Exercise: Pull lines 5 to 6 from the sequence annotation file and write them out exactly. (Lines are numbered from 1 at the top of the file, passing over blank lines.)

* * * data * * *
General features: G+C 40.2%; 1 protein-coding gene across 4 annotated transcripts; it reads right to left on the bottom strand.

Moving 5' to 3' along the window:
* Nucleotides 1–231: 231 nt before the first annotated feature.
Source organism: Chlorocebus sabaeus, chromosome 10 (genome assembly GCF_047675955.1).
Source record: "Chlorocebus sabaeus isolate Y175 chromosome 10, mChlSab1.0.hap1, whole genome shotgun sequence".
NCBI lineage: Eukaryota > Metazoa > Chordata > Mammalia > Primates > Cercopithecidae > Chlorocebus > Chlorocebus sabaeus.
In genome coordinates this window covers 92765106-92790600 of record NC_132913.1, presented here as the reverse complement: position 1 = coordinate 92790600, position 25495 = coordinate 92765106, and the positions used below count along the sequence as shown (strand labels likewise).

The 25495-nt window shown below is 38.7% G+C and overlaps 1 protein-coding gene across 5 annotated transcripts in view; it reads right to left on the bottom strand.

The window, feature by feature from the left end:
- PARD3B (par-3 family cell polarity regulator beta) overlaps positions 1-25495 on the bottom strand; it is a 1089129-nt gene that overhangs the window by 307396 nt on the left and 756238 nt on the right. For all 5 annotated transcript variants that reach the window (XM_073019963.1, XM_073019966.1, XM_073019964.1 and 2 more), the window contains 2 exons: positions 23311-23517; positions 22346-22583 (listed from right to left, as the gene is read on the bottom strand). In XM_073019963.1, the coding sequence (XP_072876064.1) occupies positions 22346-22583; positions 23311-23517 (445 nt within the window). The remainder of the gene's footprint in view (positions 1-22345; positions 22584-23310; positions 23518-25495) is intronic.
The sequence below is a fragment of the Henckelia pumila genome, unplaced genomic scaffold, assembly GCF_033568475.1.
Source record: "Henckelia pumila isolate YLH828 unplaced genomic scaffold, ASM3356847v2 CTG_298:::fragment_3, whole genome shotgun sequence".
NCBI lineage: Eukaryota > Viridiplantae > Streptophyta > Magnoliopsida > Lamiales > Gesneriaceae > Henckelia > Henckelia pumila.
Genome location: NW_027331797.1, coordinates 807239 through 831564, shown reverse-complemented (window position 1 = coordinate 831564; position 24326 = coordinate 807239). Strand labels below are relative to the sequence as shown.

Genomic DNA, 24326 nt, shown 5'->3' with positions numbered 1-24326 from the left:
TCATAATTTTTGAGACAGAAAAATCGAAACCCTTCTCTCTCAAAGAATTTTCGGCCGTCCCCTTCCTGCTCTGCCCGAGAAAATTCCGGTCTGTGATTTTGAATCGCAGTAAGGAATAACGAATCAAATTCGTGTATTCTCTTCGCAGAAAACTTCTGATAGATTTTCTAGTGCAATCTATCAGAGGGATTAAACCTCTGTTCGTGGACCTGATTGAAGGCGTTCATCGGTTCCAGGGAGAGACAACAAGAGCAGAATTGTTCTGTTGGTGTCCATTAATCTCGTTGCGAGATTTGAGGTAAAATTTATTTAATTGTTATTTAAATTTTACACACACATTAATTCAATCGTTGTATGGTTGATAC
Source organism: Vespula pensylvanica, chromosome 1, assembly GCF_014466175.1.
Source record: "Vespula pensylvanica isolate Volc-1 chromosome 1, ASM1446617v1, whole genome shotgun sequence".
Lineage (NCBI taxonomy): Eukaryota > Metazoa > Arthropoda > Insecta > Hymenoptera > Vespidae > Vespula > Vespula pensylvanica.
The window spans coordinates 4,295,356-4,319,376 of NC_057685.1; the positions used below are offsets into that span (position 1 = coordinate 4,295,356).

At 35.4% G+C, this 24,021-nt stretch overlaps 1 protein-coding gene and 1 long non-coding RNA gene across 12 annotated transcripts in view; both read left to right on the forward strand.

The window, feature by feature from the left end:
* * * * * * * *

Source record: "Chlorocebus sabaeus isolate Y175 chromosome 10, mChlSab1.0.hap1, whole genome shotgun sequence".
NCBI lineage: Eukaryota > Metazoa > Chordata > Mammalia > Primates > Cercopithecidae > Chlorocebus > Chlorocebus sabaeus.